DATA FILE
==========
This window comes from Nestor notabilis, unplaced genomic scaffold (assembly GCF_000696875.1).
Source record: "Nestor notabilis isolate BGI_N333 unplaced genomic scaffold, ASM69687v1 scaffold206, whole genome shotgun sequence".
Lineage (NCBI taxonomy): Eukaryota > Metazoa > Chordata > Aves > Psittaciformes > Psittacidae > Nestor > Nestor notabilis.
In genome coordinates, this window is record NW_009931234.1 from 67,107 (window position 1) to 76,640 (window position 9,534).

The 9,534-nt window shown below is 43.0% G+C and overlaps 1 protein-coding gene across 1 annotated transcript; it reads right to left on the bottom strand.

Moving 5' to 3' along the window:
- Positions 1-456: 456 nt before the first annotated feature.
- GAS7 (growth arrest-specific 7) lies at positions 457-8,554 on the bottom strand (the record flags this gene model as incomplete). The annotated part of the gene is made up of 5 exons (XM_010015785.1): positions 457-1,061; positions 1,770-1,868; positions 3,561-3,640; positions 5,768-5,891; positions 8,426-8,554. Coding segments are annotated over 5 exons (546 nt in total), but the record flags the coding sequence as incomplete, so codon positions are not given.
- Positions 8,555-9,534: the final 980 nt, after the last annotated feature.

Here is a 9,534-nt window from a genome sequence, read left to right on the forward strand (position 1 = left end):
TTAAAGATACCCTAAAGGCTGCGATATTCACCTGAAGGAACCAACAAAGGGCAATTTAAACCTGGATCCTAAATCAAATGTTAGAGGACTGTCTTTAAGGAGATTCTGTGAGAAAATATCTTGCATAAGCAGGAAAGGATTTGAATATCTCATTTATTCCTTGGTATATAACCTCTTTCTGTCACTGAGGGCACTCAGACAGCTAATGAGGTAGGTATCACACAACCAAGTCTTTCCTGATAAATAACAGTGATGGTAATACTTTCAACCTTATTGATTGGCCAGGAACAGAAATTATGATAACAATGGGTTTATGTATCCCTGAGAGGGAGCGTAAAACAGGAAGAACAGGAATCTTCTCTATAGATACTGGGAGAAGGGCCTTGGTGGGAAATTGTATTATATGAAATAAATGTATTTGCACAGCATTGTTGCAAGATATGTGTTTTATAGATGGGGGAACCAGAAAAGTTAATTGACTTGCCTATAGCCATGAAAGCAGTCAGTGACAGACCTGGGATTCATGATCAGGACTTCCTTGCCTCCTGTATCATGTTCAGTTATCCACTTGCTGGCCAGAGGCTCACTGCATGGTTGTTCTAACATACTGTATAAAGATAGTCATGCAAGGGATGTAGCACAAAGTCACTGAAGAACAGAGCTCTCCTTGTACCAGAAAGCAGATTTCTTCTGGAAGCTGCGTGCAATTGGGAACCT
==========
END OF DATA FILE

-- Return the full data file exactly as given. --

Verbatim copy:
This window comes from Nestor notabilis, unplaced genomic scaffold (assembly GCF_000696875.1).
Source record: "Nestor notabilis isolate BGI_N333 unplaced genomic scaffold, ASM69687v1 scaffold206, whole genome shotgun sequence".
Lineage (NCBI taxonomy): Eukaryota > Metazoa > Chordata > Aves > Psittaciformes > Psittacidae > Nestor > Nestor notabilis.
In genome coordinates, this window is record NW_009931234.1 from 67,107 (window position 1) to 76,640 (window position 9,534).

The 9,534-nt window shown below is 43.0% G+C and overlaps 1 protein-coding gene across 1 annotated transcript; it reads right to left on the bottom strand.

Moving 5' to 3' along the window:
- Positions 1-456: 456 nt before the first annotated feature.
- GAS7 (growth arrest-specific 7) lies at positions 457-8,554 on the bottom strand (the record flags this gene model as incomplete). The annotated part of the gene is made up of 5 exons (XM_010015785.1): positions 457-1,061; positions 1,770-1,868; positions 3,561-3,640; positions 5,768-5,891; positions 8,426-8,554. Coding segments are annotated over 5 exons (546 nt in total), but the record flags the coding sequence as incomplete, so codon positions are not given.
- Positions 8,555-9,534: the final 980 nt, after the last annotated feature.

Here is a 9,534-nt window from a genome sequence, read left to right on the forward strand (position 1 = left end):
TTAAAGATACCCTAAAGGCTGCGATATTCACCTGAAGGAACCAACAAAGGGCAATTTAAACCTGGATCCTAAATCAAATGTTAGAGGACTGTCTTTAAGGAGATTCTGTGAGAAAATATCTTGCATAAGCAGGAAAGGATTTGAATATCTCATTTATTCCTTGGTATATAACCTCTTTCTGTCACTGAGGGCACTCAGACAGCTAATGAGGTAGGTATCACACAACCAAGTCTTTCCTGATAAATAACAGTGATGGTAATACTTTCAACCTTATTGATTGGCCAGGAACAGAAATTATGATAACAATGGGTTTATGTATCCCTGAGAGGGAGCGTAAAACAGGAAGAACAGGAATCTTCTCTATAGATACTGGGAGAAGGGCCTTGGTGGGAAATTGTATTATATGAAATAAATGTATTTGCACAGCATTGTTGCAAGATATGTGTTTTATAGATGGGGGAACCAGAAAAGTTAATTGACTTGCCTATAGCCATGAAAGCAGTCAGTGACAGACCTGGGATTCATGATCAGGACTTCCTTGCCTCCTGTATCATGTTCAGTTATCCACTTGCTGGCCAGAGGCTCACTGCATGGTTGTTCTAACATACTGTATAAAGATAGTCATGCAAGGGATGTAGCACAAAGTCACTGAAGAACAGAGCTCTCCTTGTACCAGAAAGCAGATTTCTTCTGGAAGCTGCGTGCAATTGGGAACCT